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Interest, Dividends, and Deductible Mileage

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By Roy Lewis
October 25, 2002

How about some good news about completing your 2002 tax return? The IRS has made it easier to report interest and dividend income. How easy? If you're under certain dollar limits, you'll no longer have to report the details of your interest and dividend income. That means one less form to file. 

The new threshold
A recent IRS news release (IR-2002-102) announced that for 2002 tax returns, taxpayers won't have to file a separate "Interest and Dividend" statement if the amount of either interest or dividend income is $1,500 or less. If your interest or dividend income is $1,500 or less, you can simply report that information on the front of your tax return, without being required to complete the separate detailed schedule (Schedule B for Form 1040 filers, and Schedule 1 for Form 1040A filers).

The old reporting threshold was $400, which had been in place since 1974. If your interest or dividends amounted to $400 or more, you would have to complete a separate "backup" schedule and attach that additional form to your tax return. This change will eliminate that additional form. And, in the "even better" news department, this is a change that the IRS can (and did) institute unilaterally, without the approval of Congress or the president. So we don't have to worry about the politicos muckin' it up.

What does this mean for you?
It'll mean different things to different people.

  • If your interest and/or dividend income is greater than $1,500, there will be no change for you. You'll continue to file either Schedule B (with your Form 1040), or Schedule 1 (with your Form 1040A).
  • If your interest and/or dividend income is less than $1,500, you'll not have to file either Schedule B or Schedule 1. And that could potentially lead to other good news for you. The IRS estimates that an additional 800,000 taxpayers will be able to use the even easier Form 1040EZ or TeleFile. Since you're unable to file Form 1040EZ or TeleFile if you're required to detail your interest or dividend income, this change will allow many more taxpayers the ability to use an easier form to file their tax returns.

But remember, as in the past, if you have some money squirreled away in a foreign bank account, or if you're involved in foreign trust transactions, you'll still be required to File Schedule B. And this is true regardless of the amount of other interest or dividend amounts that you are required to report.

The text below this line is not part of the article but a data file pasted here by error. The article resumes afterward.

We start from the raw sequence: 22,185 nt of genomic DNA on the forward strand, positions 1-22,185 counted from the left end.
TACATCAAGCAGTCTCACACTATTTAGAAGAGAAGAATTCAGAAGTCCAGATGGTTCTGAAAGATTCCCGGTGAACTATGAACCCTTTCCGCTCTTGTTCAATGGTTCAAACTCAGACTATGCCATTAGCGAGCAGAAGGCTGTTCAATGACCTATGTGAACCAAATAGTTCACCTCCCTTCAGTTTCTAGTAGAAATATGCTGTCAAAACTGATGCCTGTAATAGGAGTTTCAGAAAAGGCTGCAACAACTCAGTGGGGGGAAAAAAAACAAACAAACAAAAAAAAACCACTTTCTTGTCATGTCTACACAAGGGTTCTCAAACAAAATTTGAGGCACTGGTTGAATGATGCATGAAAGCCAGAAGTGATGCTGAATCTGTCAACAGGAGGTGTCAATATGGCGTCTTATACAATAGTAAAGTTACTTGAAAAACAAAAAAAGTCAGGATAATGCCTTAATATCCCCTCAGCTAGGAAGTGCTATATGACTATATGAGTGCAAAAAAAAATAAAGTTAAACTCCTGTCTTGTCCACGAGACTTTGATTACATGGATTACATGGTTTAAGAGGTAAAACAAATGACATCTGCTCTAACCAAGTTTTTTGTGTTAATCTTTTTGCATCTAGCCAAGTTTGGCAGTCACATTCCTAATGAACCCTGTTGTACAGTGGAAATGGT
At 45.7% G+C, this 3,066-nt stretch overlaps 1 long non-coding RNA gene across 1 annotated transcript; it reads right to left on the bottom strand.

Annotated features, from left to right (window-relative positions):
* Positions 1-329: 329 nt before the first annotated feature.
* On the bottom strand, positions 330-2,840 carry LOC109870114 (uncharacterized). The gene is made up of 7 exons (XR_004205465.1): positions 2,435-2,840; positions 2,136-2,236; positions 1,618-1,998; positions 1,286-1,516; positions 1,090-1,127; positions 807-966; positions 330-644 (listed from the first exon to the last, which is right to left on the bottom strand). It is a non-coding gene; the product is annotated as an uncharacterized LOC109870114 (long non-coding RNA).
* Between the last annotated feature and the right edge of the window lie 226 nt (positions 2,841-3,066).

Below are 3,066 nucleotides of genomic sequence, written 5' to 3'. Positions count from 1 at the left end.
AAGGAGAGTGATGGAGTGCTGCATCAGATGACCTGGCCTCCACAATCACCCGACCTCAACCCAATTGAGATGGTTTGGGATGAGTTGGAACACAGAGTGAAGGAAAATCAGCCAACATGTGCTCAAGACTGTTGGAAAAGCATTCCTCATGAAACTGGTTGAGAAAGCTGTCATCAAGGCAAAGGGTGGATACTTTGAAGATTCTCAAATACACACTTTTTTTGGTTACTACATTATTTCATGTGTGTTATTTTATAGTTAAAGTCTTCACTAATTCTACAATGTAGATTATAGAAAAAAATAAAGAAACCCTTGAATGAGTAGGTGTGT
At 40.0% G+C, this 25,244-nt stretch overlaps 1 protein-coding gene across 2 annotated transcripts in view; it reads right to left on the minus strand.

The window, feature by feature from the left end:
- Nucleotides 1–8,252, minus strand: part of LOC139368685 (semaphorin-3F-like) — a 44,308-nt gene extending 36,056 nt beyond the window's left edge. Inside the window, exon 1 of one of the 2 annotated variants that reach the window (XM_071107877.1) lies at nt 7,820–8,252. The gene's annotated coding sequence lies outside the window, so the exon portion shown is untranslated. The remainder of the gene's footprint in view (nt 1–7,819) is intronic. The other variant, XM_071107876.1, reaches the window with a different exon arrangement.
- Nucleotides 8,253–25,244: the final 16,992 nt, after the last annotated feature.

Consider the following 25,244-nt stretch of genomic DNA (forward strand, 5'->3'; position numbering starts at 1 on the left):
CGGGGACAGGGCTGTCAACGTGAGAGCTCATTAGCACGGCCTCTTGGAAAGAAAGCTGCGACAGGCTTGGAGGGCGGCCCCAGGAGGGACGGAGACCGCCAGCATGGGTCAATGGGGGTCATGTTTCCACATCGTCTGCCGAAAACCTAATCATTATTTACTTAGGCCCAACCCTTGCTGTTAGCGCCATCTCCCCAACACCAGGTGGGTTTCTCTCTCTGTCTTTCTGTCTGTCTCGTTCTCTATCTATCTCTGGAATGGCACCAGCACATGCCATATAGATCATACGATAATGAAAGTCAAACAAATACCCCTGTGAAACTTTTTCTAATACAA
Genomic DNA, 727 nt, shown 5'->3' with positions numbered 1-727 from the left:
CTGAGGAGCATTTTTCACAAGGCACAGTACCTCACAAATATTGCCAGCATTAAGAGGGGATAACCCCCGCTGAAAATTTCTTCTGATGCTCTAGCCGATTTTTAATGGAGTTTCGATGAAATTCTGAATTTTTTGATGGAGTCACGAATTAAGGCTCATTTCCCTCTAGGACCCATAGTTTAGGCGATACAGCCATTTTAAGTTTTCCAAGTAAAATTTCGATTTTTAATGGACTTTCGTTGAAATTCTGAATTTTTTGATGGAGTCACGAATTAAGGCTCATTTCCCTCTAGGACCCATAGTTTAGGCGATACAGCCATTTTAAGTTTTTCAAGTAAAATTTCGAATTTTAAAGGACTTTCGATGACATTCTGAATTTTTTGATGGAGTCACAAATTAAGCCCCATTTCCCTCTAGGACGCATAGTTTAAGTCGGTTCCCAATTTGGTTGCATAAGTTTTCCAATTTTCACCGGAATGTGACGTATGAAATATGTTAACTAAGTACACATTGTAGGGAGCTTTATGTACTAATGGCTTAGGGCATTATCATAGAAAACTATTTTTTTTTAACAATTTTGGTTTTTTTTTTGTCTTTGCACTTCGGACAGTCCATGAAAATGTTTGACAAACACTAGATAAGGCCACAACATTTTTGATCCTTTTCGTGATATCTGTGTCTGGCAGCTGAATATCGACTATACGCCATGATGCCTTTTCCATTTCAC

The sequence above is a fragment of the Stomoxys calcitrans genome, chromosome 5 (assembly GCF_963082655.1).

New mileage rates
In other news, the IRS has also announced changes to the standard mileage rates for tax year 2003 (IR-2002-100). The new rates for 2003 have either remained the same or have been reduced. These standard mileage rates for business, medical, and moving purposes are based on an annual study of the fixed and variable costs of operating an auto, which is conducted by an independent non-governmental agency. The primary reason for the mileage rate decreases is the decline in fuel prices during the study period that ended June 30. The charitable standard mileage rate is set by law, and can only be changed by an act of Congress. The new rates are as follows:

  • The standard mileage rate for the business use of an auto is 36 cents per mile in 2003, down from 36.5 cents per mile in 2002.
  • The standard mileage rate for the use of a car when providing services to a charitable organization remains at 14 cents per mile in 2003.
  • The standard mileage rate for the use of a car for medical reasons is 12 cents per mile in 2003, down from 13 cents pre mile in 2002.
  • The standard mileage rate to use when computing deductible moving expenses for 2003 is 12 cents per mile, down from 13 cents per mile in 2002.

So keep all of these changes in mind, not only when you're preparing your 2002 individual income tax returns a few months from now, but also when you turn the on the ignition key and use your vehicle for some IRS-authorized deductible purpose.

Roy Lewis lives in a trailer down by the river and is a motivational speaker when not dealing with tax issues, and he understands that The Motley Fool is all about investors writing for investors. You can take a look at the stocks he owns as long as you promise not to ask him which stock to buy. He'll be glad to help you compute your gain or loss when you finally sell a stock, though.

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